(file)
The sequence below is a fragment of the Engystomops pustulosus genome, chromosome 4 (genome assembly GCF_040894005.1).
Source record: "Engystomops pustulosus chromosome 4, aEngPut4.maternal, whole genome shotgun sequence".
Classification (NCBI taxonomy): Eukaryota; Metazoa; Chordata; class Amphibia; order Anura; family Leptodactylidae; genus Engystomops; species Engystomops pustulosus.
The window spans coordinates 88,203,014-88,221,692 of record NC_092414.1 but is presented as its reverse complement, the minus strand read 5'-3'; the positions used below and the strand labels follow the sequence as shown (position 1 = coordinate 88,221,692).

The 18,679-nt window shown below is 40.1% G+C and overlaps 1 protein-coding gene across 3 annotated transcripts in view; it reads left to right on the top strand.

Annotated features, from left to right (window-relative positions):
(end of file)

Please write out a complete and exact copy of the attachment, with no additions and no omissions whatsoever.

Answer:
The sequence below is a fragment of the Engystomops pustulosus genome, chromosome 4 (genome assembly GCF_040894005.1).
Source record: "Engystomops pustulosus chromosome 4, aEngPut4.maternal, whole genome shotgun sequence".
Classification (NCBI taxonomy): Eukaryota; Metazoa; Chordata; class Amphibia; order Anura; family Leptodactylidae; genus Engystomops; species Engystomops pustulosus.
The window spans coordinates 88,203,014-88,221,692 of record NC_092414.1 but is presented as its reverse complement, the minus strand read 5'-3'; the positions used below and the strand labels follow the sequence as shown (position 1 = coordinate 88,221,692).

The 18,679-nt window shown below is 40.1% G+C and overlaps 1 protein-coding gene across 3 annotated transcripts in view; it reads left to right on the top strand.

Annotated features, from left to right (window-relative positions):